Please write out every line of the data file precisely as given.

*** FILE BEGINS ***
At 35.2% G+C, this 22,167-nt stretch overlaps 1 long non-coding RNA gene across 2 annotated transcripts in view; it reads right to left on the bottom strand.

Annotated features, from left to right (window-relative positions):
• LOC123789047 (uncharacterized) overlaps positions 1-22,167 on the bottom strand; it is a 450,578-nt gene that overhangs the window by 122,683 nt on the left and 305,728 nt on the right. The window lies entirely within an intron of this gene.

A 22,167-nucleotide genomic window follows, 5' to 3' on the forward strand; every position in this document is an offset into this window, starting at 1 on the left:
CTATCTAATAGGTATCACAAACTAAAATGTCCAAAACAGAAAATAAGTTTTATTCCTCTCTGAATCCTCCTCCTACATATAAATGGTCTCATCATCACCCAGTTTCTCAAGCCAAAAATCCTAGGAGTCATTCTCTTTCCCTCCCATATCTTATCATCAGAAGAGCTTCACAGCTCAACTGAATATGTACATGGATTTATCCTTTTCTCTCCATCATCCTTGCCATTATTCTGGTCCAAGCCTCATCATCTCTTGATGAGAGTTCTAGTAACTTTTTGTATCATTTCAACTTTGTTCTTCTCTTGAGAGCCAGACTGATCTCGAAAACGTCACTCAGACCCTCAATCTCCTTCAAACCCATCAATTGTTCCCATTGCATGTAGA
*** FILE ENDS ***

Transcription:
At 35.2% G+C, this 22,167-nt stretch overlaps 1 long non-coding RNA gene across 2 annotated transcripts in view; it reads right to left on the bottom strand.

Annotated features, from left to right (window-relative positions):
• LOC123789047 (uncharacterized) overlaps positions 1-22,167 on the bottom strand; it is a 450,578-nt gene that overhangs the window by 122,683 nt on the left and 305,728 nt on the right. The window lies entirely within an intron of this gene.

A 22,167-nucleotide genomic window follows, 5' to 3' on the forward strand; every position in this document is an offset into this window, starting at 1 on the left:
CTATCTAATAGGTATCACAAACTAAAATGTCCAAAACAGAAAATAAGTTTTATTCCTCTCTGAATCCTCCTCCTACATATAAATGGTCTCATCATCACCCAGTTTCTCAAGCCAAAAATCCTAGGAGTCATTCTCTTTCCCTCCCATATCTTATCATCAGAAGAGCTTCACAGCTCAACTGAATATGTACATGGATTTATCCTTTTCTCTCCATCATCCTTGCCATTATTCTGGTCCAAGCCTCATCATCTCTTGATGAGAGTTCTAGTAACTTTTTGTATCATTTCAACTTTGTTCTTCTCTTGAGAGCCAGACTGATCTCGAAAACGTCACTCAGACCCTCAATCTCCTTCAAACCCATCAATTGTTCCCATTGCATGTAGA